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In the Kalevala, Vainamonien has neither wife nor child, but the Esthonians ascribe to him a foster-daughter, of whom the following story is related.
ONCE upon a time the God of Song wandered musing by the banks of Lake Endla, and his harp p. 86 clanged in unison with the thoughts which moved his heart. There he saw a little child lying near him in the grass, which stretched out its hands to him. He looked round everywhere for the child’s mother, but she was nowhere to be seen. So he lifted up the beautiful little girl, and went to Taara, and begged him to give him the child as his own. Ukko consented, and as he gazed graciously at his daughter, her eyes shone like stars, and her hair glittered like bright gold.
Under the divine protection the child grew up from the tender infant to the maiden Jutta. The God of Song taught her the sweet art of speech, and Ilmarine wrought the girl a veil, wondrously woven of silver threads. He who gazed through her veil saw everything of which the maiden spoke as if it were passing before his eyes. She is said to have dwelt by the Lake of Endla, where she was often seen, planning the flights of the birds of passage, and showing them the way; and also when she p. 87 wandered by the shores of the lake, and wept for the death of Endla,1 her beloved. But she took the wonderful veil, and gazed upon the happy past, and then was she happy, for she thought she possessed what her eyes saw. She has also lent her veil to mortal men, and then it is that the songs and legends of the past become living to us.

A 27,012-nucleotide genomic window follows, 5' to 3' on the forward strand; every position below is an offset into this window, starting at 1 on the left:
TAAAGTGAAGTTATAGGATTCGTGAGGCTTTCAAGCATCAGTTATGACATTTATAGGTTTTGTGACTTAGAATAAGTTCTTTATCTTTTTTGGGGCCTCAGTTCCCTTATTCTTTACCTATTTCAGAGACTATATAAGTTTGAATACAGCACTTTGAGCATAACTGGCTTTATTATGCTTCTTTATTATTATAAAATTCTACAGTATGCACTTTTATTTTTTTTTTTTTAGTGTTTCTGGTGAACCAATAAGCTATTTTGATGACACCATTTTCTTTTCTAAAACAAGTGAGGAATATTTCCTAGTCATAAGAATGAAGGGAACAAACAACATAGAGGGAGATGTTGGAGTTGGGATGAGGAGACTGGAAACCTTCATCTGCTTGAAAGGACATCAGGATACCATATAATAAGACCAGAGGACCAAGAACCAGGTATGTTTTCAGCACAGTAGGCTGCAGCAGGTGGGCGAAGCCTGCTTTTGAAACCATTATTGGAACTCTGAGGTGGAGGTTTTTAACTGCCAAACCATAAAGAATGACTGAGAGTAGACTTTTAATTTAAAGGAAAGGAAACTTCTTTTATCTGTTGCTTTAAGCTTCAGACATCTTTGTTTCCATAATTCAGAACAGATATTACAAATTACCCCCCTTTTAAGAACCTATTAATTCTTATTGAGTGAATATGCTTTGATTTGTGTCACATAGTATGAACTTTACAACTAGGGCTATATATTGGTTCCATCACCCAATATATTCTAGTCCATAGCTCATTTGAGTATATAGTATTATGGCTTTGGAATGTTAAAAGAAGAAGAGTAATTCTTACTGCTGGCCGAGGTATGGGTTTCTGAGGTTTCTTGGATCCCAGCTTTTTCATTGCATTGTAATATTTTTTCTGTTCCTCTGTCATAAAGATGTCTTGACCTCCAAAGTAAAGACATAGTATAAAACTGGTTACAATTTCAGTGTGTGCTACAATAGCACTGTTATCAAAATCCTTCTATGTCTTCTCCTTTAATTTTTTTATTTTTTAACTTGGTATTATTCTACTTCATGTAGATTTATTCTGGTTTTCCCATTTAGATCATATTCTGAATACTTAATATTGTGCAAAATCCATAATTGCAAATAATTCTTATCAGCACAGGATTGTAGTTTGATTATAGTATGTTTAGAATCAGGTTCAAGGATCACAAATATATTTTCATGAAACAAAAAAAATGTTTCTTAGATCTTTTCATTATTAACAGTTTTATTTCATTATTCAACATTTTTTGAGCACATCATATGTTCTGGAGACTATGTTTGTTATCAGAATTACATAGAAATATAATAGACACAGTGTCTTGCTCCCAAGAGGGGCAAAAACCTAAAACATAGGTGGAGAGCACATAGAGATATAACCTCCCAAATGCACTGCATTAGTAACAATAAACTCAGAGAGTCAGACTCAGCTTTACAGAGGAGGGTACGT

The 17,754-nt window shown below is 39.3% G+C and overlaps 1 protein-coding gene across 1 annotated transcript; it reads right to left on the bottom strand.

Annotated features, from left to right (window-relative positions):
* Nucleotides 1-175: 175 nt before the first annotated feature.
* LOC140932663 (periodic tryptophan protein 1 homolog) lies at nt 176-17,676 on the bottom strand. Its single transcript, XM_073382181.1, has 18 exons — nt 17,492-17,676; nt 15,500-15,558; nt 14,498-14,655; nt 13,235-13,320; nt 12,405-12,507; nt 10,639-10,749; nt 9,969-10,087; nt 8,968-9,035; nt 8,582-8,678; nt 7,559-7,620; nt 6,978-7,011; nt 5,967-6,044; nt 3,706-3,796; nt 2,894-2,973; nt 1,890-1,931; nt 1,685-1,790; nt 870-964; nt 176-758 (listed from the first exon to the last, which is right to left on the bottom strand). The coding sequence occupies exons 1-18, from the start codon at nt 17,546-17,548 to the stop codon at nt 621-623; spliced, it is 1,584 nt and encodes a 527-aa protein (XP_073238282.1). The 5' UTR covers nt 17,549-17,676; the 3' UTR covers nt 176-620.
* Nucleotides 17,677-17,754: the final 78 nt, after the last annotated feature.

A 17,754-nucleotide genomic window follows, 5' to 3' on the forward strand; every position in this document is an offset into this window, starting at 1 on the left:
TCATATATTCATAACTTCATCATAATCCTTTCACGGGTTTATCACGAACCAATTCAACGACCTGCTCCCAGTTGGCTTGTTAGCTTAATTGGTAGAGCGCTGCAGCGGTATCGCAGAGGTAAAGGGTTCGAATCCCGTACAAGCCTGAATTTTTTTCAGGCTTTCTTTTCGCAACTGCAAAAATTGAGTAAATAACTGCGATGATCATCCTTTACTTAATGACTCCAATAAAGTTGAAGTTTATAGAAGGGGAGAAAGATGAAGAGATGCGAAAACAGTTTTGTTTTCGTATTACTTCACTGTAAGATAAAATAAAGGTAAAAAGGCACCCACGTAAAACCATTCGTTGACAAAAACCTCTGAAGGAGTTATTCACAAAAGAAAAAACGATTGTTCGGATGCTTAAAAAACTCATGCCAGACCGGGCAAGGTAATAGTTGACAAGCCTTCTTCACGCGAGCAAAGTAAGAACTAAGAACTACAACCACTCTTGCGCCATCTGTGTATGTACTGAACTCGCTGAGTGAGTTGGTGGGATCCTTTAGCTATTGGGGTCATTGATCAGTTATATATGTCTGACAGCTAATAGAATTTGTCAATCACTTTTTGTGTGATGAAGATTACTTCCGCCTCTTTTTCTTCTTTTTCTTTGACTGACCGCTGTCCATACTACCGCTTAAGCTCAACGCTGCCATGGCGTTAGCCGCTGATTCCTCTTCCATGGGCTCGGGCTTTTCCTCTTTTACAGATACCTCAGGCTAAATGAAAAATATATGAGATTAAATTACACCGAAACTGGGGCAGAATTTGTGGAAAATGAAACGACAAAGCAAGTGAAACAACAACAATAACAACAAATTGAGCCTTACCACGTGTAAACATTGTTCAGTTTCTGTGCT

1 This story is also related, more briefly, by Blumberg, who states that Lake Endla lies in an impassable swamp in the district of Vaimastfer, and is visible from the hill near Kardis. The fish and birds are under the protection of Jutta, and there is no place in the country where birds congregate to such an extent, and birds of passage remain so long. Jutta is perhaps the same as Lindu (vol. ii. p. 86 p. 147). Near Heidelberg is a spring called the “Wolfsbrunnen,” where a beautiful enchantress named Jutta, the priestess of Hertha, is said to have had an assignation with her lover; but he found she had been killed by a wolf, the messenger of the offended goddess. Whether there is any connection between the German and Esthonian Jutta I do not know.
1 Or Endel, the son of Ilmarine. Blumberg writes “Wanemuinen” and “Ilmarinen” in his account of the legend, which nearly approach the Finnish forms of the names.